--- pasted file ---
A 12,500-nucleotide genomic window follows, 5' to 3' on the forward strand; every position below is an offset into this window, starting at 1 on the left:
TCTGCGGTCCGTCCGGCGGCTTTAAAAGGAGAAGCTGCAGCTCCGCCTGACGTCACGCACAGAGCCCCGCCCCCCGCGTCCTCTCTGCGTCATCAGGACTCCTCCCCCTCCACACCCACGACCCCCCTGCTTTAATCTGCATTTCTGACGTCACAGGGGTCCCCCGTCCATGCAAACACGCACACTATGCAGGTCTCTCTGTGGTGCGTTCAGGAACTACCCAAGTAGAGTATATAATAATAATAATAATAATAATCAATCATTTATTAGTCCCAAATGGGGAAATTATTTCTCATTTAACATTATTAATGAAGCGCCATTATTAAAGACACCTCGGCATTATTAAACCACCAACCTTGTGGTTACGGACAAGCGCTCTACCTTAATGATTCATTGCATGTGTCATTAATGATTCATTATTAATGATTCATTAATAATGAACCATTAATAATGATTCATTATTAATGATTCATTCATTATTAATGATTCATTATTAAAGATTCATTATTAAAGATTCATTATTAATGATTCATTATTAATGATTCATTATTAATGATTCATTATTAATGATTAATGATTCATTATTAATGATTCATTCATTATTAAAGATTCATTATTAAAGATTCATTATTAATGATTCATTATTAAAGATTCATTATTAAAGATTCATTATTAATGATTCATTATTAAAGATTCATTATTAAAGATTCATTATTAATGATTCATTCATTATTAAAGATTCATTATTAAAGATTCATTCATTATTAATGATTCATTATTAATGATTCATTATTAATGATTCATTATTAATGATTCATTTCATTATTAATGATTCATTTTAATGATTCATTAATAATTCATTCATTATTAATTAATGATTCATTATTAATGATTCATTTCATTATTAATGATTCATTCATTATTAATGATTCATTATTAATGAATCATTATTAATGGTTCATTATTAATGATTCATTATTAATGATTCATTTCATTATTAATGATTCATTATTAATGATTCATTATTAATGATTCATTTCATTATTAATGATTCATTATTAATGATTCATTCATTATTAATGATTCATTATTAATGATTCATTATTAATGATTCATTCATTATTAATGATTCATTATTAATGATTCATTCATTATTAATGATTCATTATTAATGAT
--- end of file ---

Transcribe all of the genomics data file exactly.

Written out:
A 12,500-nucleotide genomic window follows, 5' to 3' on the forward strand; every position below is an offset into this window, starting at 1 on the left:
TCTGCGGTCCGTCCGGCGGCTTTAAAAGGAGAAGCTGCAGCTCCGCCTGACGTCACGCACAGAGCCCCGCCCCCCGCGTCCTCTCTGCGTCATCAGGACTCCTCCCCCTCCACACCCACGACCCCCCTGCTTTAATCTGCATTTCTGACGTCACAGGGGTCCCCCGTCCATGCAAACACGCACACTATGCAGGTCTCTCTGTGGTGCGTTCAGGAACTACCCAAGTAGAGTATATAATAATAATAATAATAATAATCAATCATTTATTAGTCCCAAATGGGGAAATTATTTCTCATTTAACATTATTAATGAAGCGCCATTATTAAAGACACCTCGGCATTATTAAACCACCAACCTTGTGGTTACGGACAAGCGCTCTACCTTAATGATTCATTGCATGTGTCATTAATGATTCATTATTAATGATTCATTAATAATGAACCATTAATAATGATTCATTATTAATGATTCATTCATTATTAATGATTCATTATTAAAGATTCATTATTAAAGATTCATTATTAATGATTCATTATTAATGATTCATTATTAATGATTCATTATTAATGATTAATGATTCATTATTAATGATTCATTCATTATTAAAGATTCATTATTAAAGATTCATTATTAATGATTCATTATTAAAGATTCATTATTAAAGATTCATTATTAATGATTCATTATTAAAGATTCATTATTAAAGATTCATTATTAATGATTCATTCATTATTAAAGATTCATTATTAAAGATTCATTCATTATTAATGATTCATTATTAATGATTCATTATTAATGATTCATTATTAATGATTCATTTCATTATTAATGATTCATTTTAATGATTCATTAATAATTCATTCATTATTAATTAATGATTCATTATTAATGATTCATTTCATTATTAATGATTCATTCATTATTAATGATTCATTATTAATGAATCATTATTAATGGTTCATTATTAATGATTCATTATTAATGATTCATTTCATTATTAATGATTCATTATTAATGATTCATTATTAATGATTCATTTCATTATTAATGATTCATTATTAATGATTCATTCATTATTAATGATTCATTATTAATGATTCATTATTAATGATTCATTCATTATTAATGATTCATTATTAATGATTCATTCATTATTAATGATTCATTATTAATGAT